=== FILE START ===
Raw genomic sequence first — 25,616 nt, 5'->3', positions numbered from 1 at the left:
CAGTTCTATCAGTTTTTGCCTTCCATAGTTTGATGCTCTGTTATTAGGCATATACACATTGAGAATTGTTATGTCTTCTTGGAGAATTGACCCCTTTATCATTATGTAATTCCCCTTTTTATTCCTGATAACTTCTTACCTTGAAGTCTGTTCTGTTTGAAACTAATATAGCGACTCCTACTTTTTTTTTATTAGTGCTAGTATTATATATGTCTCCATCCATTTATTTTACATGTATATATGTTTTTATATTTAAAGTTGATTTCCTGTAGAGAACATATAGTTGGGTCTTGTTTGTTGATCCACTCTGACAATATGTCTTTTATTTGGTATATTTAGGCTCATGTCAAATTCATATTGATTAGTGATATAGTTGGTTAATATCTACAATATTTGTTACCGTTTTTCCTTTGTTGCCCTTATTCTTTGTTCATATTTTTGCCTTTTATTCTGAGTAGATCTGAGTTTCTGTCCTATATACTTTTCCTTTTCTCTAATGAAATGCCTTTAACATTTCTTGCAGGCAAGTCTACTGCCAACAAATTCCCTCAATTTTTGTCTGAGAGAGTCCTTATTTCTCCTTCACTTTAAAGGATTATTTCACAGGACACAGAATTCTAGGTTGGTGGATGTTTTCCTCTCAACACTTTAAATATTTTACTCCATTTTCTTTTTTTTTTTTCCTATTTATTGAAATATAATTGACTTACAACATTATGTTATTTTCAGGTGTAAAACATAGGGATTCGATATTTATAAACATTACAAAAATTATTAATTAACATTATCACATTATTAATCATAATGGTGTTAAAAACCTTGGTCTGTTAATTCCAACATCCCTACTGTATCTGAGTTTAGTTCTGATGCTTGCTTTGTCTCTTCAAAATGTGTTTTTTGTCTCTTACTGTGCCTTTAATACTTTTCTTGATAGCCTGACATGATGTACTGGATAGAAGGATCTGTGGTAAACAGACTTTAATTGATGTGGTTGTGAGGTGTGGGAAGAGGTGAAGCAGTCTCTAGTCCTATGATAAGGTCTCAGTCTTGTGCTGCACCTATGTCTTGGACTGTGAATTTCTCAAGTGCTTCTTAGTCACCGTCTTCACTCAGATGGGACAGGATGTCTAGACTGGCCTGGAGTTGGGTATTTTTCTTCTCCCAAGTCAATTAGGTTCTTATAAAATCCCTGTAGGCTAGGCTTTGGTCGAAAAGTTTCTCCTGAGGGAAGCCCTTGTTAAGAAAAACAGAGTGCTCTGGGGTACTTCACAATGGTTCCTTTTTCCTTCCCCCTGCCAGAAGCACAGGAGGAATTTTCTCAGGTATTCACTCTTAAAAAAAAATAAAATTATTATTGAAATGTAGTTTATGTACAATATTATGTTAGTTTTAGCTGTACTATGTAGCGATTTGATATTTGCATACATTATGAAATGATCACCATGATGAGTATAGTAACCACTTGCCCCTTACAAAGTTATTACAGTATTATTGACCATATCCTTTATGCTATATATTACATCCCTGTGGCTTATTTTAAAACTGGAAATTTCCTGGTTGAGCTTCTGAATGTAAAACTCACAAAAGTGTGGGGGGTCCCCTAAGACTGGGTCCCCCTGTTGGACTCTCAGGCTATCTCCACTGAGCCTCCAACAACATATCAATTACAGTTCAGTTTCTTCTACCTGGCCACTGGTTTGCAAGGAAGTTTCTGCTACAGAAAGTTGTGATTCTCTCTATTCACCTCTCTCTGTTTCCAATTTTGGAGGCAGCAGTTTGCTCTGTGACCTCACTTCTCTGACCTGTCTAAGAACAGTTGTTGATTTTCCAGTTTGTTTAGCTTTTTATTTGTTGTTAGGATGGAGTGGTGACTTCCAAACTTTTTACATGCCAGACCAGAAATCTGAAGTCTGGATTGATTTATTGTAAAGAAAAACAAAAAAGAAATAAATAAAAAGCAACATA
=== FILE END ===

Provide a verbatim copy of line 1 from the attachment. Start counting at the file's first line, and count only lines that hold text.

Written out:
Raw genomic sequence first — 25,616 nt, 5'->3', positions numbered from 1 at the left: